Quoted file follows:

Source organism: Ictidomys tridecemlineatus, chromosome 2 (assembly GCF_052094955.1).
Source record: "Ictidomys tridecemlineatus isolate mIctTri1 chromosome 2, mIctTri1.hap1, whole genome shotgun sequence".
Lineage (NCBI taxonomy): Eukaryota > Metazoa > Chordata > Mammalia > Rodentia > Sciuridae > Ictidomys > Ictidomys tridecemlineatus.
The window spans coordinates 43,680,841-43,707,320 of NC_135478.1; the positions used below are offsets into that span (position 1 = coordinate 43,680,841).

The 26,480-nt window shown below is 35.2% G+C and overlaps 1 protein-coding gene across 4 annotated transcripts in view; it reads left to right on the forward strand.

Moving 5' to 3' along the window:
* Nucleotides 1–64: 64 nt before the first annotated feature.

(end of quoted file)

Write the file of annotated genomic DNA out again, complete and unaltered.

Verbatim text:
Source organism: Ictidomys tridecemlineatus, chromosome 2 (assembly GCF_052094955.1).
Source record: "Ictidomys tridecemlineatus isolate mIctTri1 chromosome 2, mIctTri1.hap1, whole genome shotgun sequence".
Lineage (NCBI taxonomy): Eukaryota > Metazoa > Chordata > Mammalia > Rodentia > Sciuridae > Ictidomys > Ictidomys tridecemlineatus.
The window spans coordinates 43,680,841-43,707,320 of NC_135478.1; the positions used below are offsets into that span (position 1 = coordinate 43,680,841).

The 26,480-nt window shown below is 35.2% G+C and overlaps 1 protein-coding gene across 4 annotated transcripts in view; it reads left to right on the forward strand.

Moving 5' to 3' along the window:
* Nucleotides 1–64: 64 nt before the first annotated feature.